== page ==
Under section 3 of the Harter act of FebruaTy 13, 1893, provIding that If the ship owner shall exercise due diligence to make the vessel seaworthy, neither the vessel nor her owner shall be responsible for faults or errors in· her navigation or management, the shIp owner has a right to contrIbution In general average for sacrifices made to save vessel and cargo stranded, although the .stranding occurred through the negligence of the officers ,of the vessel. In a general average adjustment to be stated "according to the established usages and laws" of the port of New York, the allowance of freight upon -jettisoned gooQ,s Is the full freIght as per bill of lading. The recent practice of the English adjusters to allow only net freight in such cases has not been a«Opted in New York.
2.f.BAME-AI,LOWANCE OF GROSS FREIGHT ON JETTISONED GOODS.
& 00., to recover upon a general average bond. ,Cowen, Wing, Putnam & Burlingham, for libelants. Butler, Notman, J oline & Mynderse, for respondents.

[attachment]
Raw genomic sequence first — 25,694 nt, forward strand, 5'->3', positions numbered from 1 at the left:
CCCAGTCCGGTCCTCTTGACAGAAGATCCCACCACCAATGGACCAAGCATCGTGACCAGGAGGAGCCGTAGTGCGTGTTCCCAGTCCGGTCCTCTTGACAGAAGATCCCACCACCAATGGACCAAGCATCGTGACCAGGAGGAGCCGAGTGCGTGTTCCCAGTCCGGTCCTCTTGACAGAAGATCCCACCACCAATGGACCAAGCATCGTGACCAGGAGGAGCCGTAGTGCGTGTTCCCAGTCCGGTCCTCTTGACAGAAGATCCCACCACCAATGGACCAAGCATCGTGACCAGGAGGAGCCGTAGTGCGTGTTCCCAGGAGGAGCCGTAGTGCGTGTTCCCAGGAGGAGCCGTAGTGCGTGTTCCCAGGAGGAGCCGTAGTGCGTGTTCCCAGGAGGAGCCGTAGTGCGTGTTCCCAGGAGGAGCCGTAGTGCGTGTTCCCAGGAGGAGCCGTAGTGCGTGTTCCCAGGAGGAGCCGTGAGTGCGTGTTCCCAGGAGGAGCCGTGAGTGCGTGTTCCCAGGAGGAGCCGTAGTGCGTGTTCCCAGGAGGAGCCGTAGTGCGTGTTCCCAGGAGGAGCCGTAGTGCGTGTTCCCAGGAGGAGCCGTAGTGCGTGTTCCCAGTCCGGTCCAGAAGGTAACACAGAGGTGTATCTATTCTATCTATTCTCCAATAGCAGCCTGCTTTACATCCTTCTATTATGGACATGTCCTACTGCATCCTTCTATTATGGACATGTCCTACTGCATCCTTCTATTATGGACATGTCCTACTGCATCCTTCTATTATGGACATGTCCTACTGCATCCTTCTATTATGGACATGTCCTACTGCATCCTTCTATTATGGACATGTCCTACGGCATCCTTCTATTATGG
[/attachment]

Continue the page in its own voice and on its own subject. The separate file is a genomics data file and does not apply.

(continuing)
a libel by George Ohrystal and others against Flint, Eddy
BROWN, District Judge.. In November, 1895, the British steamship Irrawaddy, upon a voyage from Trinidad to New York, stranded on the coast of New Jersey, through negligence in navigation.. Up to the tbue of stranding it is admitted that she was properly manned and equipped, and seaworthy. In endeavoring to get her off the beach by working her propeller with reversed engines, her machinery was damaged by sanding and by water from leaks; which was allowed to flow into the engine room in order that might be pumped out; and, on the sluices becoming choked, holes were bored in the bulk·